Bombardier Aerospace continues to breathe new life into its NextGen CRJ series aircraft, underscored here at the Farnborough Airshow by the CRJ900 on static display, ready for delivery to American Airlines-the fourth of 30 ordered by the US carrier last year. Sylvain Leclerc, v-p and general manager, CRJ Commercial Aircraft, said the “new and improved interior configuration will enhance the passenger experience,” while aerodynamic clean-ups and weight saving efforts have boosted the aircraft’s operational efficiency.
The reconfigured 76-seat, three-class cabin has a dozen seats in business class, 36 in premium economy, and 28 economy seats, all with increased room between rows (39 inches, 35 inches and 31 inches respectively) over the previous NextGen CRJ900s. In-seat power supply and Wi-Fi are now options, making Bombardier the only OEM to offer factory installed Wi-Fi, Leclerc said. The new LED lighting is standard.
The “enhanced” NextGen CRJs also offer a 5.5-percent improvement in fuel efficiency over older NextGens, “and with the plan we have, we’re going to go up to double digits [in fuel efficiency improvements] by 2020,” said Leclerc.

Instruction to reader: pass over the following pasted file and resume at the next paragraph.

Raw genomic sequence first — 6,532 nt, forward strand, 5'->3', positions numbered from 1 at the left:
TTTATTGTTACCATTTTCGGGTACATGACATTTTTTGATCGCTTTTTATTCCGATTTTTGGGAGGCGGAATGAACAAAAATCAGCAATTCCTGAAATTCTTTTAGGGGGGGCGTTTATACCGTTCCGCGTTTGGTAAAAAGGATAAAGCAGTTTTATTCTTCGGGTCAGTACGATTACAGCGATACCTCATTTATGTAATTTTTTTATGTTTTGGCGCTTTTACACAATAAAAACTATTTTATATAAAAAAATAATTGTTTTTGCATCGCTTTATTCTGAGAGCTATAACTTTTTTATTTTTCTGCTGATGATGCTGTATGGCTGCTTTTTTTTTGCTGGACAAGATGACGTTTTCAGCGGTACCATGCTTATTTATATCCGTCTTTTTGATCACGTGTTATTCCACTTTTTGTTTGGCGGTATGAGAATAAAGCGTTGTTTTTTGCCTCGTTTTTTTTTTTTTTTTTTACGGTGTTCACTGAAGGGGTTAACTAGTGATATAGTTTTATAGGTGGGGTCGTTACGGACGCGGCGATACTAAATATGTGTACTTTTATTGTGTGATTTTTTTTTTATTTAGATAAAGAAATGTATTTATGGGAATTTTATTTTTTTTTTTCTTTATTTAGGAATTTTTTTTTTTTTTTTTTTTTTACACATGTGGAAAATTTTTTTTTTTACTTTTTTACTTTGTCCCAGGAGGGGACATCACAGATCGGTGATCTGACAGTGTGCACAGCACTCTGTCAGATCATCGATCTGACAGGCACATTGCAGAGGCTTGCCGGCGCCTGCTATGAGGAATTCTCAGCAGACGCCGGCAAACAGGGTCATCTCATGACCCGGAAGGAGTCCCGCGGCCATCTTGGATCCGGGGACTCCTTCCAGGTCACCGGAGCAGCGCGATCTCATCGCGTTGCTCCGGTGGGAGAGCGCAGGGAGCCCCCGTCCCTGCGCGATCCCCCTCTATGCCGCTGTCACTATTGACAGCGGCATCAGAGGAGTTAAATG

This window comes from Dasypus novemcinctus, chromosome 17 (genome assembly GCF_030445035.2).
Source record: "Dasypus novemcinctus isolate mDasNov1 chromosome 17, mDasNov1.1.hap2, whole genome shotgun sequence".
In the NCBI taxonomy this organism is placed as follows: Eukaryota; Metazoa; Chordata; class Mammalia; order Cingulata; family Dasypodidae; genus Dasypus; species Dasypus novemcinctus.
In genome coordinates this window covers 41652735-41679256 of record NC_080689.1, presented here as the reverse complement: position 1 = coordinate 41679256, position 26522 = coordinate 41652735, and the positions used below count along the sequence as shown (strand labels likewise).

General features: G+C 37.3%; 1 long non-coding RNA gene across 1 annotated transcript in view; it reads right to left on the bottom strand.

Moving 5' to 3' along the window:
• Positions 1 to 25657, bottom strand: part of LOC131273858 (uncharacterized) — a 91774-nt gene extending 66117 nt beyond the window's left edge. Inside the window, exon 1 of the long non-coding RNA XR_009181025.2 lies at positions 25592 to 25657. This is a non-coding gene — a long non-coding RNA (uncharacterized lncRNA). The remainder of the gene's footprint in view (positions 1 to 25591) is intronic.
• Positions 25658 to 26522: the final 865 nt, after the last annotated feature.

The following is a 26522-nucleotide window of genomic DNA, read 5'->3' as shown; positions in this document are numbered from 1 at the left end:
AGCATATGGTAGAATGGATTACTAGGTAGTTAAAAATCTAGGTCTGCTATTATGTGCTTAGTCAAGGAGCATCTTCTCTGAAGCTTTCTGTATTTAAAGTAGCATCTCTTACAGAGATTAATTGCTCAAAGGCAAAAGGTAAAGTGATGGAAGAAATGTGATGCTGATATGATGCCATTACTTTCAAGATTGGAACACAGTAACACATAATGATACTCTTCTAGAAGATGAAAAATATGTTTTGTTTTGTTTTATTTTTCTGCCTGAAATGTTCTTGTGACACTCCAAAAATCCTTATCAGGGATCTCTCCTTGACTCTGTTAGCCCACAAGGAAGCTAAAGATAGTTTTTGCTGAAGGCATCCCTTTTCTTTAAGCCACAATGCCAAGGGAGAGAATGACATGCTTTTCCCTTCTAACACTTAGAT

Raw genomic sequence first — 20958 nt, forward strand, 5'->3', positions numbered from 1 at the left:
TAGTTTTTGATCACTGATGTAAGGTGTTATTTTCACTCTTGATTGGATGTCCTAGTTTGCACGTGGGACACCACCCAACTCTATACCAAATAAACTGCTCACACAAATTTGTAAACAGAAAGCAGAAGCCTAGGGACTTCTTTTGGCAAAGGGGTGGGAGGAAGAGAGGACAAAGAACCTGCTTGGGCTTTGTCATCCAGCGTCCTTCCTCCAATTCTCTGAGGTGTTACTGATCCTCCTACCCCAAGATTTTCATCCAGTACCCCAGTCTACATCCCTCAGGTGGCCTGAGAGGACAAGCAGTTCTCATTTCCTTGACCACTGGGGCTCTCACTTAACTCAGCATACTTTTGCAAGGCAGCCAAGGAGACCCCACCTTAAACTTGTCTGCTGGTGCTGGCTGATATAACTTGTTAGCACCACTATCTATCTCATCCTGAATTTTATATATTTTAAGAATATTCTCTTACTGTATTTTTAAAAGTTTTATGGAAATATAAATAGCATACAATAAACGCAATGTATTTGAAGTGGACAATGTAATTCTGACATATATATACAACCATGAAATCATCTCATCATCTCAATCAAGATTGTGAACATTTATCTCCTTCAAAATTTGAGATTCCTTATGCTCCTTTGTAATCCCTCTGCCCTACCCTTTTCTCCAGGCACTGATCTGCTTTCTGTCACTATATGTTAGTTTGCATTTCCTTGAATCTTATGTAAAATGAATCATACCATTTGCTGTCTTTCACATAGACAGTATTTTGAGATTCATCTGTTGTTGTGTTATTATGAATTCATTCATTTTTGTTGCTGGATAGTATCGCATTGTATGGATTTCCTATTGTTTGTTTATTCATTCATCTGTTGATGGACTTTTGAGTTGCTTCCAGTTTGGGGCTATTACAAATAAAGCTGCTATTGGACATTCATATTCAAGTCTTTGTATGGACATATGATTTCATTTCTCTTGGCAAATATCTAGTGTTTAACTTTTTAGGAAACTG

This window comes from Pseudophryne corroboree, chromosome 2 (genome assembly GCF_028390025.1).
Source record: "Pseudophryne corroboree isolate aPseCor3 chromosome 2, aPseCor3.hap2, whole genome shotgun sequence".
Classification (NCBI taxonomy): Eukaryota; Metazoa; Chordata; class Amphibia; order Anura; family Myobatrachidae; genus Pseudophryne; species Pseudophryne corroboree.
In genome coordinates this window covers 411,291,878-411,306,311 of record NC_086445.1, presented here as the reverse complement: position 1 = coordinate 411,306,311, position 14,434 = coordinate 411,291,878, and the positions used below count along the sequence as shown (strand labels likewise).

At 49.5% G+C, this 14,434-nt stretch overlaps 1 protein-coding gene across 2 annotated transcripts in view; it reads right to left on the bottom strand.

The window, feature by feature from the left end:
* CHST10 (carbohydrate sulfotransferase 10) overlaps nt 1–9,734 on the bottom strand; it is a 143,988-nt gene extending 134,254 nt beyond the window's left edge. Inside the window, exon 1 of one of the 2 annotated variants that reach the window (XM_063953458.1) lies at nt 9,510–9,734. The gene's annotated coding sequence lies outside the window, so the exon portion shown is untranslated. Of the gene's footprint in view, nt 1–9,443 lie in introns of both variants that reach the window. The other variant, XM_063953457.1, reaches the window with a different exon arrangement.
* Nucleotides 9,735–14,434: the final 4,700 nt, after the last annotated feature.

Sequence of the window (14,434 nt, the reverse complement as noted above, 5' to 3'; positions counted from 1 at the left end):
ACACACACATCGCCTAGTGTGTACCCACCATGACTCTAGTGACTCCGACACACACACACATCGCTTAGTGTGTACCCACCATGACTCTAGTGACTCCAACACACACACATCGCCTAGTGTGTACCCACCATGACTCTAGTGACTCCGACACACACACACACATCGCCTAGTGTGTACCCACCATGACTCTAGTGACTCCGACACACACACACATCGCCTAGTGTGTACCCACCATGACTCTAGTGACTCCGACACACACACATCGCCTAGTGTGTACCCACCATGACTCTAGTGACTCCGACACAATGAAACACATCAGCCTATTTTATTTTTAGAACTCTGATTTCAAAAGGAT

Outside, the new conical nozzle at the trailing edge of the engine decreases drag, and though noise level increases slightly as a result, the CRJ has reduced its noise footprint so far below limitations that the increased efficiency was worth the added decibels, Leclerc explained. “We have a lot of ideas on the table and we keep improving on a yearly basis.”
Among the ideas: A carbon braking system introduced on the CRJ1000 has proved itself in three years of service, and the company is considering putting it on the CRJ900, providing 400 pounds of weight saving.
Bombardier (Chalet C1-3) is also “leveraging a lot of good ideas from the CSeries program and applying it to the CRJ,” such as the plan to reduce the gap between the vertical tail fin and rudder, which will help improve performance and efficiency. Lighter carpeting, seats, and service carts are also planned.
Captain Don McNicoll, chief pilot CRJ and the commercial division’s chief safety pilot, who flew the CRJ here with Captain Jean Guy Blondin, senior pilot advisor for the CRJ program, noted that planned and prototyped weight reduction modifications are subjected to an operational safety assessment, and the aircraft’s design limits remain unchanged. “We’re not making it weaker,” Capt. McNicoll said of the enhanced NextGen CRJ. “We’re making it lighter and smarter.”